Jewish rabbis teach that to work is to try to change the world in some way, to interfere with creation. Thus, to rest or abstain from work is to cease doing so. It is to imitate the God who does not change (Malachi 3:6) and who ceased from changing creation on the seventh day. When we rest, we simply accept and enjoy the world as it is.
The word "shabbos"—which is the root of "shabbat," indicating the weekly Jewish celebration—is related to the word "sheves," which means "to dwell." Thus, you might say the sabbath, the day of rest, is a day simply to dwell in creation as it is, achieving a kind of peace or harmony with creation. Hence the Jewish sabbath greeting, "Shabbat shalom,"—Sabbath peace.
Genuine rest is restorative. Because the things that restore us are mostly particular to us as individuals, what counts as rest is diverse. For example, spending time with a group of people could restore an extrovert; that same activity might well drain an introvert (it drains this one...).
One guidepost to restful activity is whether it feels like play. My job required me to be in Jackson, Wyoming for a few days this past week. The sun didn't set until 9 p.m., so after work one day I took a long hike in the mountains (I snapped the photo above on the hike). Since I work mostly with my mind, the hike was play for me, even though it exhausted my body.
Given the Jewish account of rest as simply dwelling in creation instead of trying to change it, I wonder whether time in nature—in the mountains, at the beach, in a forest—is one of the few forms of rest universal to humans. Sabbath rest seems especially designed for time spent admiring nature.
Other activities can go either way, for me. Reading, for example: if the literature is something I feel obligated to read, such as a book filled with things I should learn, or an article someone sent me that isn't my cup of tea, then reading is not restful. On the other hand, if it's one of the many novels I'm dying to get to, reading is one of my favorite ways to rest.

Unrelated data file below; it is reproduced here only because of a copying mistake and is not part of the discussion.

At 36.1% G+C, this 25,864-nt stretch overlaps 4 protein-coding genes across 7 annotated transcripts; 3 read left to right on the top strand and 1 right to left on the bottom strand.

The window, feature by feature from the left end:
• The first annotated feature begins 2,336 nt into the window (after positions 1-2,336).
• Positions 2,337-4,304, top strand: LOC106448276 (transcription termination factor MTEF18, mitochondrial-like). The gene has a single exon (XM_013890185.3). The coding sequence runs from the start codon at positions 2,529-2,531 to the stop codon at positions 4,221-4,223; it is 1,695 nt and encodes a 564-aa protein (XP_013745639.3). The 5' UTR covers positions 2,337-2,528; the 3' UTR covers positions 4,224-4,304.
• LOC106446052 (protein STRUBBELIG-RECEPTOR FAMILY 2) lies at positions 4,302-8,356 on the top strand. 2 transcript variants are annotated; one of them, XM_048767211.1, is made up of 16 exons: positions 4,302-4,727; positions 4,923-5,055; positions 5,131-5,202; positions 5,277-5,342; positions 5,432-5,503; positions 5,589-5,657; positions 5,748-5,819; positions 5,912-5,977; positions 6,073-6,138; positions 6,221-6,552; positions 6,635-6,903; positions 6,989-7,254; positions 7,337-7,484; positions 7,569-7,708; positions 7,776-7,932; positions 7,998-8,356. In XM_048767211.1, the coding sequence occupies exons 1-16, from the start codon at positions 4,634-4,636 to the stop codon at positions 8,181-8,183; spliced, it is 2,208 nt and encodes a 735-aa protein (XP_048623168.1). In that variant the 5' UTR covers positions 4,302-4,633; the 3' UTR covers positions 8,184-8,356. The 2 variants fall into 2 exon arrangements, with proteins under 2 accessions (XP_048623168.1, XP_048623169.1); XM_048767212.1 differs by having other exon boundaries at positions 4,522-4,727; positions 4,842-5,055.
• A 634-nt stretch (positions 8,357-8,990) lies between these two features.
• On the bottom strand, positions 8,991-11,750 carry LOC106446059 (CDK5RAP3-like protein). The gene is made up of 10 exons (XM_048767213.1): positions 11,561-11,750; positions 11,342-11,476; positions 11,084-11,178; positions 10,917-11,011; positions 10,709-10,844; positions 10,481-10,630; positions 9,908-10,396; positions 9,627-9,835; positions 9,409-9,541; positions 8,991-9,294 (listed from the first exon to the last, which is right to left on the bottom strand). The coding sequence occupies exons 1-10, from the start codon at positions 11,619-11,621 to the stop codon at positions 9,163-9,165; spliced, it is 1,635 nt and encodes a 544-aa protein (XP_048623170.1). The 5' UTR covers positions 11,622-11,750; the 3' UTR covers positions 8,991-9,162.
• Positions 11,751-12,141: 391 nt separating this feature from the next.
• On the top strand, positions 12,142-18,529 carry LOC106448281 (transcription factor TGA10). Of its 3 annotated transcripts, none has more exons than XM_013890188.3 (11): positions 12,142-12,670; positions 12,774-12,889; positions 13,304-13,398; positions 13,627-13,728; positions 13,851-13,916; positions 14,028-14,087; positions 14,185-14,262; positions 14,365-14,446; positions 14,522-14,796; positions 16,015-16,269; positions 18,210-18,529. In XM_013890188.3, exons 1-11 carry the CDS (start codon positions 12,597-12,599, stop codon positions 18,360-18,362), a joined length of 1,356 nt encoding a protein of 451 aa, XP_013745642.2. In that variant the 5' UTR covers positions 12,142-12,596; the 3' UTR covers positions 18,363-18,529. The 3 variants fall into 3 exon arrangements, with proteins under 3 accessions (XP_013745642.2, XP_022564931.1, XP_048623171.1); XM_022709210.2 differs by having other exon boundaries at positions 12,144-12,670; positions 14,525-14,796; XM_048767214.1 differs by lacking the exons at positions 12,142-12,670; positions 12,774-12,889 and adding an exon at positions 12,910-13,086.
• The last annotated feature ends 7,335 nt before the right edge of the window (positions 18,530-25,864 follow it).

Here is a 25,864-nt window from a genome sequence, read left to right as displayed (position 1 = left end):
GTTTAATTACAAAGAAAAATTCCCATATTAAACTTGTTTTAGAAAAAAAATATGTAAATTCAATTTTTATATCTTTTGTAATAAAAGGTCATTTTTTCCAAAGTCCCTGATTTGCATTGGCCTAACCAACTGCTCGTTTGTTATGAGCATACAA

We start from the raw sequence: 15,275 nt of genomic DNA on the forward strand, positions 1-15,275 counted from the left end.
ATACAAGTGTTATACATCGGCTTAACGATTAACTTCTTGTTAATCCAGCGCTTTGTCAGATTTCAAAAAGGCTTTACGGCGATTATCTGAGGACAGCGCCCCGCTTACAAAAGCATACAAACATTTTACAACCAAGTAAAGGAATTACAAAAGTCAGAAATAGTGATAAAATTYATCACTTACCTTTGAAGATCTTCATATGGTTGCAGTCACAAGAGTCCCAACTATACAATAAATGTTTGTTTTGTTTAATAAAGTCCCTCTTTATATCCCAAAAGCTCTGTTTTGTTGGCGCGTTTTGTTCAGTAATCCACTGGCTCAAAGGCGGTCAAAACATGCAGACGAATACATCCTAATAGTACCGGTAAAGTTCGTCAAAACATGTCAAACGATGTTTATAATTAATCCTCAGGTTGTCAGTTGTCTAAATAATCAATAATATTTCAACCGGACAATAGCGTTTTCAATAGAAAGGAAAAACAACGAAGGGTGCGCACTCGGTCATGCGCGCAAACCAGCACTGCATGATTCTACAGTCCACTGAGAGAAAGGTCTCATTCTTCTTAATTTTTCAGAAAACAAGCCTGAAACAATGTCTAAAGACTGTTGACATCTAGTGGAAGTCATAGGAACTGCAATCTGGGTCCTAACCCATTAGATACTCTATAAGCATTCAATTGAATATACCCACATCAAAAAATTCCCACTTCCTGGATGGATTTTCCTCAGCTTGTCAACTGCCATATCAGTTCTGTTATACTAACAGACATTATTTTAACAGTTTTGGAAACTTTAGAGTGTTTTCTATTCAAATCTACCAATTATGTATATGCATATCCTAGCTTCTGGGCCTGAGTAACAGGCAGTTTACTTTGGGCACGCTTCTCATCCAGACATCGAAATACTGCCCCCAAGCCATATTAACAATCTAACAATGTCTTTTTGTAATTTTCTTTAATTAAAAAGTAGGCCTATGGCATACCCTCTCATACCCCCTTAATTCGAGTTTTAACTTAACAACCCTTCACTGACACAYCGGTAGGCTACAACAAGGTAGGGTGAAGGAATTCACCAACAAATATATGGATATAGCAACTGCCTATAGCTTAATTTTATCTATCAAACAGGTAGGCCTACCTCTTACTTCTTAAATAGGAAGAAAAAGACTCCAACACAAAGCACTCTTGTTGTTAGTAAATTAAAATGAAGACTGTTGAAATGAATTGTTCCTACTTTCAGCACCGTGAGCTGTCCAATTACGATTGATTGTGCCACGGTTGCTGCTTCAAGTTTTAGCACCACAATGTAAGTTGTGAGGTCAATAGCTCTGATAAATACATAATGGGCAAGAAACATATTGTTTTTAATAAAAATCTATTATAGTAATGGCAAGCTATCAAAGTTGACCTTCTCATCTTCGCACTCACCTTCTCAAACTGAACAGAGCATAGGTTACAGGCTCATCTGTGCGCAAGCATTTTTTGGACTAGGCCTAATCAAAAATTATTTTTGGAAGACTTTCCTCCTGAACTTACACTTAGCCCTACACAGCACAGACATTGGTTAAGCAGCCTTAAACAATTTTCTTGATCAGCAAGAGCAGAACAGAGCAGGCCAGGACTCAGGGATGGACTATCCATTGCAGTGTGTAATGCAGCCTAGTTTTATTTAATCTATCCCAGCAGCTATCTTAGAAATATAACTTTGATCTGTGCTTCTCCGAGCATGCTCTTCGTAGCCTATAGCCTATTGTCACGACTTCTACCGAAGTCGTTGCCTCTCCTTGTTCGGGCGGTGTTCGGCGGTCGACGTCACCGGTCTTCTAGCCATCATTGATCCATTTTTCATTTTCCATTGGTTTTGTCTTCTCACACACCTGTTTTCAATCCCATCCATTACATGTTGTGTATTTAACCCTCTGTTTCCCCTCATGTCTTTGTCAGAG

Rest is Difficult
A healthy rest ethic is difficult to achieve. At a retreat several weeks ago, one of the pastors in my church pointed out that rest requires us to trust that life won't fall apart if we disconnect from work. Fear, therefore, can stand in the way of rest.
Rest can also require sacrifice: sometimes resting means making do with less, missing out on what the extra work would have produced. Greed, therefore, can also block rest. (I suspect this is what troubles our friend in the Cadillac commercial.)
And making do with less often requires humility. Perhaps a job that allows for sufficient rest pays less. Perhaps you'll need to ride the bus instead of drive a car, or eat at home rather than a restaurant. If others are driving cars or eating at restaurants, the choice for rest will require humility. Pride, therefore, can also stand in the way of rest.
In our work-crazy culture, rest will, perhaps paradoxically, also require discipline. For those of us who struggle with a compulsion to work, it will take commitment and self-control to put down our labor and play. I often stumble at this hurdle. To most, I appear very disciplined: I eat well, I exercise regularly, I consistently hack through my task list.
But the truth is, these practices have become habits, some of which border on compulsions. It doesn't take much will-power for me to do them. What does take will-power is not hacking through my task list. My goal is for Sunday—the Lord's Day—to be a day of rest. Confession: I've not spent a whole Sunday (or any other day!) resting in a long time. Until resting itself becomes a habit for me, I'll need to work at it (oh, the irony).
But it's worth the work. Rest, of course, does help us be productive. But if trust, willingness to sacrifice, humility, and discipline are character virtues—as I take them to be—then a solid rest ethic is both a sign of good character (since it requires all those virtues) and also something that makes human life good and beautiful in its own right. And that's the kind of life I want to live.